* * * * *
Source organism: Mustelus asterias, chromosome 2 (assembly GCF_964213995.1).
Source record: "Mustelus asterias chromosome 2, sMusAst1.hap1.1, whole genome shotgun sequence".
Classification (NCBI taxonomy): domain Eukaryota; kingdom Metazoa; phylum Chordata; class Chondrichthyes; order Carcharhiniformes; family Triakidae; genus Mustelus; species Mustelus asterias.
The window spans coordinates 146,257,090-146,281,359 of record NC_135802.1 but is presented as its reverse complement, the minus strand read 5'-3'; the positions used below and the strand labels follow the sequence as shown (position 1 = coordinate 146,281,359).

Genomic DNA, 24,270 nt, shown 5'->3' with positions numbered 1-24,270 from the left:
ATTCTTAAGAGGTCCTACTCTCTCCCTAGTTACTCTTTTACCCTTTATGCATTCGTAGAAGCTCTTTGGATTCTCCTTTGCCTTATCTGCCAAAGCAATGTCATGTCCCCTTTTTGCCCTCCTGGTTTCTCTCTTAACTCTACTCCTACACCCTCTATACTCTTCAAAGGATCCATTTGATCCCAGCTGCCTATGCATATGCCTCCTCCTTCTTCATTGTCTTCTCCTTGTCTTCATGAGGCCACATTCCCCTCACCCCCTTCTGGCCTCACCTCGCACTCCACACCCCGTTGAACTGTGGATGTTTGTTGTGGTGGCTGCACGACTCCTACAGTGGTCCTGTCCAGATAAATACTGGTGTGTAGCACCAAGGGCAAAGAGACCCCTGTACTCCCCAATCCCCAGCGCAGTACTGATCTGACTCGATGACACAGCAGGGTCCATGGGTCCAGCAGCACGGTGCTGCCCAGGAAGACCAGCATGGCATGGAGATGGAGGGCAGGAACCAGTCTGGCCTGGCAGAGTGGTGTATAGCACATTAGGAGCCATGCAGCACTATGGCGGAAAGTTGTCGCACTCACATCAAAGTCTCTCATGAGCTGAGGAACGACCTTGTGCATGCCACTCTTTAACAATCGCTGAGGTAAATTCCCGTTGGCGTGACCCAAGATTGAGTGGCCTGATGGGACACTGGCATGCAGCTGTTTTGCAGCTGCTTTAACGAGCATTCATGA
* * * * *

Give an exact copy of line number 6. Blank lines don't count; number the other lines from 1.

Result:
ATTCTTAAGAGGTCCTACTCTCTCCCTAGTTACTCTTTTACCCTTTATGCATTCGTAGAAGCTCTTTGGATTCTCCTTTGCCTTATCTGCCAAAGCAATGTCATGTCCCCTTTTTGCCCTCCTGGTTTCTCTCTTAACTCTACTCCTACACCCTCTATACTCTTCAAAGGATCCATTTGATCCCAGCTGCCTATGCATATGCCTCCTCCTTCTTCATTGTCTTCTCCTTGTCTTCATGAGGCCACATTCCCCTCACCCCCTTCTGGCCTCACCTCGCACTCCACACCCCGTTGAACTGTGGATGTTTGTTGTGGTGGCTGCACGACTCCTACAGTGGTCCTGTCCAGATAAATACTGGTGTGTAGCACCAAGGGCAAAGAGACCCCTGTACTCCCCAATCCCCAGCGCAGTACTGATCTGACTCGATGACACAGCAGGGTCCATGGGTCCAGCAGCACGGTGCTGCCCAGGAAGACCAGCATGGCATGGAGATGGAGGGCAGGAACCAGTCTGGCCTGGCAGAGTGGTGTATAGCACATTAGGAGCCATGCAGCACTATGGCGGAAAGTTGTCGCACTCACATCAAAGTCTCTCATGAGCTGAGGAACGACCTTGTGCATGCCACTCTTTAACAATCGCTGAGGTAAATTCCCGTTGGCGTGACCCAAGATTGAGTGGCCTGATGGGACACTGGCATGCAGCTGTTTTGCAGCTGCTTTAACGAGCATTCATGA